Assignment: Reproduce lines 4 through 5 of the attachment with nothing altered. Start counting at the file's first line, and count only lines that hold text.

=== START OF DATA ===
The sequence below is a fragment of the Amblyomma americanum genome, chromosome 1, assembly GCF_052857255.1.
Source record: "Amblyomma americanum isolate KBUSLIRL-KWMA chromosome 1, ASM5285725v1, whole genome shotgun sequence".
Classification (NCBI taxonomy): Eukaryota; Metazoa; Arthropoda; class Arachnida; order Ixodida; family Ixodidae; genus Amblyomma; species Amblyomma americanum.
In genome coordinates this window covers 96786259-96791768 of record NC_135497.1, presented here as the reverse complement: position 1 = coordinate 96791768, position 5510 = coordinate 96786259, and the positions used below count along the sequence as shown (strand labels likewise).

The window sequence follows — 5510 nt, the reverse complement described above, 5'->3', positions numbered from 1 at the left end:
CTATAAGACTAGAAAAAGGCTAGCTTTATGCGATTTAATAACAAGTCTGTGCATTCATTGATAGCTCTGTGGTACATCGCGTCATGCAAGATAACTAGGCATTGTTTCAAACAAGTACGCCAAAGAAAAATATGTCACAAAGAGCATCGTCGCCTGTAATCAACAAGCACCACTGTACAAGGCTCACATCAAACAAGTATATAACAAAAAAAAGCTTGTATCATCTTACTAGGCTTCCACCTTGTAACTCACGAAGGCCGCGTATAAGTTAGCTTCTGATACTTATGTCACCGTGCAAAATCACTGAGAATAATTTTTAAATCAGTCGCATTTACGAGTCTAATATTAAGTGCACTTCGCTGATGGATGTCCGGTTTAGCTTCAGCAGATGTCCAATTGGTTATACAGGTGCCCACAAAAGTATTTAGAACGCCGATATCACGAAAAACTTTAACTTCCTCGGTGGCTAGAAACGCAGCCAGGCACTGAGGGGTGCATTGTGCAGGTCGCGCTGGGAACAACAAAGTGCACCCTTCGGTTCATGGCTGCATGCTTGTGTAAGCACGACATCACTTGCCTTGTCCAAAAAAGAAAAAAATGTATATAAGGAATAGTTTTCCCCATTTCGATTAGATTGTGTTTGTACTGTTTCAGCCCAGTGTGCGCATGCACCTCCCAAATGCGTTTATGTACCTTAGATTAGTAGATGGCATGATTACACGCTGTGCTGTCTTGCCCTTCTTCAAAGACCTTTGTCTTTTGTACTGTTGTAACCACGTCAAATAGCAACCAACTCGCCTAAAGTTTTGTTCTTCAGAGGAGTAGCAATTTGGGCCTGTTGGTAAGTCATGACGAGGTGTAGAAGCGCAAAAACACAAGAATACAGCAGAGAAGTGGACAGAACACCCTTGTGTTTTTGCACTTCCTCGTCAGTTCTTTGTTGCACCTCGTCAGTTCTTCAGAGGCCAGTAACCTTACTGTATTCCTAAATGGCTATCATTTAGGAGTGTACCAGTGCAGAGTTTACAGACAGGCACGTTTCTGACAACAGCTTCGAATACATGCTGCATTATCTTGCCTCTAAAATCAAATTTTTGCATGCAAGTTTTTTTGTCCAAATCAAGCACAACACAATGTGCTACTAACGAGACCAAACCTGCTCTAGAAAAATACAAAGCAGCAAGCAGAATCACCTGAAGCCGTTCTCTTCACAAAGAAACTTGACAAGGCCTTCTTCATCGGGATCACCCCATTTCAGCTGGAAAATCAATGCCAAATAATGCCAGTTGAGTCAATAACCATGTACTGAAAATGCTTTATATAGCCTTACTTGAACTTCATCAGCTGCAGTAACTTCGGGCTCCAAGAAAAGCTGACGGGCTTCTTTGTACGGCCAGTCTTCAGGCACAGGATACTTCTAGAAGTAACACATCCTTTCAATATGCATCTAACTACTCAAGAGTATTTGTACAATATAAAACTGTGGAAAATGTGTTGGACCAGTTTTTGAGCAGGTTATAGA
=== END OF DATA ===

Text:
In genome coordinates this window covers 96786259-96791768 of record NC_135497.1, presented here as the reverse complement: position 1 = coordinate 96791768, position 5510 = coordinate 96786259, and the positions used below count along the sequence as shown (strand labels likewise).

The window sequence follows — 5510 nt, the reverse complement described above, 5'->3', positions numbered from 1 at the left end: